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Manufacturing is still critical to the economy United States. Clyde Prestowitz, says it's time to start realizing the positive spillovers that manufacturing creates... Read more  

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(04/26/2007) Prestowitz in the International Herald Tribune

Click Here to Read the Story at the International Herald Tribune

Steel union joins companies to promote U.S. manufacturing
By Steven Greenhouse
Thursday, April 26, 2007

NEW YORK: U.S. Steel, Alcoa, Goodyear and other manufacturing companies have formed an unusual alliance with the United Steelworkers labor union, aiming to preserve and promote manufacturing in the United States.

One of the first issues that the group, the Alliance for American Manufacturing, plans to address is how U.S. factory owners and workers have been hurt by what the group says is the Chinese government's improper currency manipulation and industry subsidies.

The United States has lost one-sixth of its factory jobs over the last six years because of many factors, including automation, imports and relocation overseas in search of lower-cost labor and proximity to developing markets.

"The hemorrhaging of manufacturing jobs is hurting America down to the local level," said Terrence Straub, U.S. Steel's senior vice president for public policy and government affairs. "Until and unless there is a political understanding of that - and political attention paid to that - our fear is much won't change and in 10 years the American manufacturing base could be gone."

The alliance, which was announcing its formation Thursday in newspaper and online advertisements, asserts that the decline of manufacturing undercuts America's long-term competitiveness, its research capabilities and its ability to produce sophisticated weapons needed for national security.

The alliance aims to be partly a policy research organization, tackling subjects like international trade practices and what alliance officials say is inadequate enforcement of trading regulations by the U.S. government. The group also plans to focus on health policy because of concerns that high health costs have hurt American competitiveness.

Another focus will be energy policy; for example, the group may examine ways to produce renewable energy in a way that creates manufacturing jobs.

"The image of manufacturing has taken a beating - quite unfairly - especially with the younger generation that views information technology and services as being hip and cool," said Scott Paul, the alliance's executive director, who used to work in the AFL-CIO's industrial department. He said the group wants to "reconnect the American people with the importance of manufacturing and what it means in their lives and what it has meant in terms of creating good, middle-class jobs."

The alliance is financed through labor contract provisions requiring the companies to contribute to public education and policy efforts. The alliance's other members are Allegheny Technologies, Mittal Steel and AK Steel, and participants say they hope other companies and unions will either join the alliance or cooperate with it.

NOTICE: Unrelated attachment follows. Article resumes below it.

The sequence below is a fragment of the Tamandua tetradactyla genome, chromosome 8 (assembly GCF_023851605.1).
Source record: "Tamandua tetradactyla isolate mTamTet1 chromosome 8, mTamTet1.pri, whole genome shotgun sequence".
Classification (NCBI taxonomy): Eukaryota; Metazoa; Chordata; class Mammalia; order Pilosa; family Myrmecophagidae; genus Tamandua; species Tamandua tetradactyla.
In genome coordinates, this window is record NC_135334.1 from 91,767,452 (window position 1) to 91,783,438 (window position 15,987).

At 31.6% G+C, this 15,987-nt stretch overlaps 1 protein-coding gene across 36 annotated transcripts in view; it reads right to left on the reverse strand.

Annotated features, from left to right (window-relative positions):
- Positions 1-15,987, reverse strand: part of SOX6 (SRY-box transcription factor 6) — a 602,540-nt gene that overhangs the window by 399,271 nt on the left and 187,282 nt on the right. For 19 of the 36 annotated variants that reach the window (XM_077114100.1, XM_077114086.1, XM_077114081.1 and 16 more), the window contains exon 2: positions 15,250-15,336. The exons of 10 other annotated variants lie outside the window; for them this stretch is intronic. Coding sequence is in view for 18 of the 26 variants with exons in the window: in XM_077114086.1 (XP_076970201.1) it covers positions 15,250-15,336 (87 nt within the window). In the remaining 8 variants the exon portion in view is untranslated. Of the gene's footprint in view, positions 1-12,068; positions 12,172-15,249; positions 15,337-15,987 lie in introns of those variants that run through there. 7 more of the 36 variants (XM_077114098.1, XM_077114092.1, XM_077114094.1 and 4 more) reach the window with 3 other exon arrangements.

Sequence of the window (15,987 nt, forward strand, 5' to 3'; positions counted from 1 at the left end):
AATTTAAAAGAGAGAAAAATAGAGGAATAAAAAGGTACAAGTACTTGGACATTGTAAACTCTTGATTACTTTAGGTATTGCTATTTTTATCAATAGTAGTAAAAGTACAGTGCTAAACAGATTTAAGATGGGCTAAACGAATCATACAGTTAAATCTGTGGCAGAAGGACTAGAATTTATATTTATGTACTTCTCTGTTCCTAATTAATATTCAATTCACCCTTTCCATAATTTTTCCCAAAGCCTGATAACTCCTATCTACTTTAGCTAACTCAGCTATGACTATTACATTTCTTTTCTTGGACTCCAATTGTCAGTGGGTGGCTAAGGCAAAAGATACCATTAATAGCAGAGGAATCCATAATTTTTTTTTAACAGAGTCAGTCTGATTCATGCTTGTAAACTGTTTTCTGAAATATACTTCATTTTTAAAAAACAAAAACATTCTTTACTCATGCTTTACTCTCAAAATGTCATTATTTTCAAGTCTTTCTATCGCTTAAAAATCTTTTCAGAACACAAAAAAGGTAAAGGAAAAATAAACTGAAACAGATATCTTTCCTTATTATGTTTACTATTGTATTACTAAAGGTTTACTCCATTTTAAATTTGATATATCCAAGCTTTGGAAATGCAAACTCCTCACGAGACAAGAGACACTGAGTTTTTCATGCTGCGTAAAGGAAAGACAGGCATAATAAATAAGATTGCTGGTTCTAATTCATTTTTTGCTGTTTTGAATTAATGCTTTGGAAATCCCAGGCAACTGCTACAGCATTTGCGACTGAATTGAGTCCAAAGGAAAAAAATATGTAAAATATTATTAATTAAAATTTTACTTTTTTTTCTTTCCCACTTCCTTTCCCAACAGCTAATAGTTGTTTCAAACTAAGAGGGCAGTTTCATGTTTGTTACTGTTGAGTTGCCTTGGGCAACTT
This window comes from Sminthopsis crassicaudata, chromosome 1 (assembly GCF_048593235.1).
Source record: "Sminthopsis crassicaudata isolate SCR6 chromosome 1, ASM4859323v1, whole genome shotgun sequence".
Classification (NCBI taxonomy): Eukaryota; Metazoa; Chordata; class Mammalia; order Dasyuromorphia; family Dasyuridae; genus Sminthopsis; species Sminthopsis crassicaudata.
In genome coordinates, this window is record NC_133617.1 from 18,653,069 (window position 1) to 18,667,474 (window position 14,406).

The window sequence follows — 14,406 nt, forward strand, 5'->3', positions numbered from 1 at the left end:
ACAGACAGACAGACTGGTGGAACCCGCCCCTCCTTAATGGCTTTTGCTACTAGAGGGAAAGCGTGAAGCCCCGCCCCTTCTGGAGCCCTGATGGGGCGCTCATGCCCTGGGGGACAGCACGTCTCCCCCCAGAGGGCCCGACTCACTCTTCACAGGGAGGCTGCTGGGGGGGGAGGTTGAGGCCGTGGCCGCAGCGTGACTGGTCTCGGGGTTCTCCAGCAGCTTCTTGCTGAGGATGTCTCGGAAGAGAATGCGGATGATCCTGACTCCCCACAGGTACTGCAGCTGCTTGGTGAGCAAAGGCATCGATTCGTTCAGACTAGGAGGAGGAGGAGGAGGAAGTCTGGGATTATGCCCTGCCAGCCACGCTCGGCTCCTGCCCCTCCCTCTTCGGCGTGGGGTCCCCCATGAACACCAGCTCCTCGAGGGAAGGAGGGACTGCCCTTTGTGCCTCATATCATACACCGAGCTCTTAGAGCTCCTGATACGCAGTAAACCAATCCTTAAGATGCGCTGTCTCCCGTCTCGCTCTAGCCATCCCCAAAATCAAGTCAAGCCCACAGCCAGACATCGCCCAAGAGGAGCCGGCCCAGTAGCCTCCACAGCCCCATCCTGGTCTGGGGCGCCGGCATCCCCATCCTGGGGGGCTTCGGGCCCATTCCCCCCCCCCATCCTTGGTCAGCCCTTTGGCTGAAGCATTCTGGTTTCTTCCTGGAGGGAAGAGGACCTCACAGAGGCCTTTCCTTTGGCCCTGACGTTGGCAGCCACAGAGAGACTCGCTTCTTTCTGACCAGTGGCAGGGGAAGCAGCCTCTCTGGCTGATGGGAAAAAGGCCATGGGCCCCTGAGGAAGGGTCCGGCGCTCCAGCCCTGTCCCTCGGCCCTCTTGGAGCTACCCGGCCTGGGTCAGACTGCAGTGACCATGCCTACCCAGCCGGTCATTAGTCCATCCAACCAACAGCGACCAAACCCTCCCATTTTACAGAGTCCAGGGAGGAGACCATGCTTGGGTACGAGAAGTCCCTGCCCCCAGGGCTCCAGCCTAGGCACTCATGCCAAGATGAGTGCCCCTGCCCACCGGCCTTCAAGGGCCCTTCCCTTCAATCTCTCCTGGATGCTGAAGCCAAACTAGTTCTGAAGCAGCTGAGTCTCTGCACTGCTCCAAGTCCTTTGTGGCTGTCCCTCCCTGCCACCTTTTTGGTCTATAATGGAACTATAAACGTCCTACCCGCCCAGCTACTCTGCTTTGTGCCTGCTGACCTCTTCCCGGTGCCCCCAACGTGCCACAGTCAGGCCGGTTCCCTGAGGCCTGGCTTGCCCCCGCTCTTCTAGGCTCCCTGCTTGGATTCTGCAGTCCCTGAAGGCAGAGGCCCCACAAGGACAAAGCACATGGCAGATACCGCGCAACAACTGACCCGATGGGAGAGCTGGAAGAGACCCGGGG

Leo Gerard, president of United Steelworkers, which is based in Pittsburgh, said his union pushed to create the alliance because it believed the National Association of Manufacturers had not been forceful enough in seeking to preserve U.S. manufacturing jobs.

"The fundamental reason we've formed this is we've lost three million manufacturing jobs, and there doesn't appear to be a strong pro-American manufacturing voice out there," said Gerard, whose union represents 800,000 steel, aluminum, rubber, paper and chemical workers.

"The so-called manufacturers' organizations that exist are part of the problem," Gerard said. "The National Association of Manufacturers promotes the loss of manufacturing. The NAM has become the voice of multinationals giving away our jobs, of setting up operations overseas."

Gerard asserted that the National Association of Manufacturers had not been forceful enough in challenging China's trade violations because many members of the association had operations in China and did not want to anger Beijing.

Patrick Cleary, a senior vice president with the National Association of Manufacturers, welcomed the formation of the alliance, but took issue with claims that his group was not doing enough to promote and protect American manufacturing.

"Our mission statement is, we're here to promote manufacturing in America and we're here to create a climate in America where manufacturing can not only survive, but can prosper," Cleary said, adding: "We take a back seat to no one on fighting the battle on Chinese currency. We started it, we led it and we put it on the administration's radar screen."

Clyde Prestowitz Jr., president of the Economic Strategy Institute, a Washington-based policy research organization that has long promoted American industry, said of the new alliance, "In a way, you can look at this as the last stand of American manufacturing."

Prestowitz, who is not working with the alliance, said the group was an outgrowth of tensions within the National Association of Manufacturers.

"There's a civil war going on within the American manufacturing establishment," he said. "It's a divide between companies that are global manufacturers and companies that are mainly U.S. manufacturers."

These companies have clashed over such issues as how vigorously Washington should challenge China's trade practices and whether promotion of free-trade agreements helps financial companies at the expense of its manufacturers.

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